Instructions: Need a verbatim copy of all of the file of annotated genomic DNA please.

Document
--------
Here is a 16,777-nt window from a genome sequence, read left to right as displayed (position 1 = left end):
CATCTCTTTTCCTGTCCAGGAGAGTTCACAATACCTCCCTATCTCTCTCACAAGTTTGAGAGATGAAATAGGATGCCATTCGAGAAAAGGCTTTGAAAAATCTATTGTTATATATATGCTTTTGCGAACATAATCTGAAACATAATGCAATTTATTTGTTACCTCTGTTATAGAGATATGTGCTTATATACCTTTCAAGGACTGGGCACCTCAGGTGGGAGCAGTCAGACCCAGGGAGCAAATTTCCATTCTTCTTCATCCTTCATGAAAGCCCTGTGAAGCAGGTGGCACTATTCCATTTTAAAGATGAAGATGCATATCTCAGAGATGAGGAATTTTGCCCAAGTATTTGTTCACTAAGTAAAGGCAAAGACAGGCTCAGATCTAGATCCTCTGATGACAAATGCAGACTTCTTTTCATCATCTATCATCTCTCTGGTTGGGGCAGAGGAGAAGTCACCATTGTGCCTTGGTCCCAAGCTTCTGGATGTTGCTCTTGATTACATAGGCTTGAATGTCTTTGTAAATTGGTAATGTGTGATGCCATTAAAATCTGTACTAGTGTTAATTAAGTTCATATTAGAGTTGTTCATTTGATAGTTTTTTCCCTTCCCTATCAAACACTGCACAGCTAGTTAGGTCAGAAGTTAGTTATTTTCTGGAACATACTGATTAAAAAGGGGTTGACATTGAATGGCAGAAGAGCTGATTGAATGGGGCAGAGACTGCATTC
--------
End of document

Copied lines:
Here is a 16,777-nt window from a genome sequence, read left to right as displayed (position 1 = left end):
CATCTCTTTTCCTGTCCAGGAGAGTTCACAATACCTCCCTATCTCTCTCACAAGTTTGAGAGATGAAATAGGATGCCATTCGAGAAAAGGCTTTGAAAAATCTATTGTTATATATATGCTTTTGCGAACATAATCTGAAACATAATGCAATTTATTTGTTACCTCTGTTATAGAGATATGTGCTTATATACCTTTCAAGGACTGGGCACCTCAGGTGGGAGCAGTCAGACCCAGGGAGCAAATTTCCATTCTTCTTCATCCTTCATGAAAGCCCTGTGAAGCAGGTGGCACTATTCCATTTTAAAGATGAAGATGCATATCTCAGAGATGAGGAATTTTGCCCAAGTATTTGTTCACTAAGTAAAGGCAAAGACAGGCTCAGATCTAGATCCTCTGATGACAAATGCAGACTTCTTTTCATCATCTATCATCTCTCTGGTTGGGGCAGAGGAGAAGTCACCATTGTGCCTTGGTCCCAAGCTTCTGGATGTTGCTCTTGATTACATAGGCTTGAATGTCTTTGTAAATTGGTAATGTGTGATGCCATTAAAATCTGTACTAGTGTTAATTAAGTTCATATTAGAGTTGTTCATTTGATAGTTTTTTCCCTTCCCTATCAAACACTGCACAGCTAGTTAGGTCAGAAGTTAGTTATTTTCTGGAACATACTGATTAAAAAGGGGTTGACATTGAATGGCAGAAGAGCTGATTGAATGGGGCAGAGACTGCATTC